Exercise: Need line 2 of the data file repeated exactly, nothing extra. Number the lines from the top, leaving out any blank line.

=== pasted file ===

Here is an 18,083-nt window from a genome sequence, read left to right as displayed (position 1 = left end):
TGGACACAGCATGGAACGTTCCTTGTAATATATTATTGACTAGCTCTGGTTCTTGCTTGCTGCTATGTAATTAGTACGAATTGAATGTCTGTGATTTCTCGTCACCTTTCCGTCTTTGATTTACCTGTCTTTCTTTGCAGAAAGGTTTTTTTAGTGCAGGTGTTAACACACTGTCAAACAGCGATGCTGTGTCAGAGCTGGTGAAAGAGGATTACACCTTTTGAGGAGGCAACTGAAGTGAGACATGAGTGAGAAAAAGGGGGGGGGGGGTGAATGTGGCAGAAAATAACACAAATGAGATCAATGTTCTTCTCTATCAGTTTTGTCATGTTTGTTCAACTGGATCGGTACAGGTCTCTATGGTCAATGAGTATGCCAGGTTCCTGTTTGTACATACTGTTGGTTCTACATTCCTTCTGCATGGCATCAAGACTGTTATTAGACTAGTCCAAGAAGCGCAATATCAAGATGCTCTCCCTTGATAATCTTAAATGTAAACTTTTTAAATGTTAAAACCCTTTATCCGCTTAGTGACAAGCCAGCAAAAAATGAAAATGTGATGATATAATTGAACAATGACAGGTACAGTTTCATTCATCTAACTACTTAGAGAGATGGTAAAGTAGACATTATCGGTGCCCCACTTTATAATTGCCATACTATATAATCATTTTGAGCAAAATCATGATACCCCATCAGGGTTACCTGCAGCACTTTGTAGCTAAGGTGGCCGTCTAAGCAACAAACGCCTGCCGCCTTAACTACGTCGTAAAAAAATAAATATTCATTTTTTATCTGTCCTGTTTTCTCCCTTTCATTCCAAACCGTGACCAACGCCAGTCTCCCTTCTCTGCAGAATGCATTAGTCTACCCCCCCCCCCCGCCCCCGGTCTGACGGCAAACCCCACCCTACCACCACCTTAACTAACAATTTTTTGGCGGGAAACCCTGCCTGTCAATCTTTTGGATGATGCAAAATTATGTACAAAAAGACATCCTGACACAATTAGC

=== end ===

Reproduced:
TGGACACAGCATGGAACGTTCCTTGTAATATATTATTGACTAGCTCTGGTTCTTGCTTGCTGCTATGTAATTAGTACGAATTGAATGTCTGTGATTTCTCGTCACCTTTCCGTCTTTGATTTACCTGTCTTTCTTTGCAGAAAGGTTTTTTTAGTGCAGGTGTTAACACACTGTCAAACAGCGATGCTGTGTCAGAGCTGGTGAAAGAGGATTACACCTTTTGAGGAGGCAACTGAAGTGAGACATGAGTGAGAAAAAGGGGGGGGGGGGTGAATGTGGCAGAAAATAACACAAATGAGATCAATGTTCTTCTCTATCAGTTTTGTCATGTTTGTTCAACTGGATCGGTACAGGTCTCTATGGTCAATGAGTATGCCAGGTTCCTGTTTGTACATACTGTTGGTTCTACATTCCTTCTGCATGGCATCAAGACTGTTATTAGACTAGTCCAAGAAGCGCAATATCAAGATGCTCTCCCTTGATAATCTTAAATGTAAACTTTTTAAATGTTAAAACCCTTTATCCGCTTAGTGACAAGCCAGCAAAAAATGAAAATGTGATGATATAATTGAACAATGACAGGTACAGTTTCATTCATCTAACTACTTAGAGAGATGGTAAAGTAGACATTATCGGTGCCCCACTTTATAATTGCCATACTATATAATCATTTTGAGCAAAATCATGATACCCCATCAGGGTTACCTGCAGCACTTTGTAGCTAAGGTGGCCGTCTAAGCAACAAACGCCTGCCGCCTTAACTACGTCGTAAAAAAATAAATATTCATTTTTTATCTGTCCTGTTTTCTCCCTTTCATTCCAAACCGTGACCAACGCCAGTCTCCCTTCTCTGCAGAATGCATTAGTCTACCCCCCCCCCCCGCCCCCGGTCTGACGGCAAACCCCACCCTACCACCACCTTAACTAACAATTTTTTGGCGGGAAACCCTGCCTGTCAATCTTTTGGATGATGCAAAATTATGTACAAAAAGACATCCTGACACAATTAGC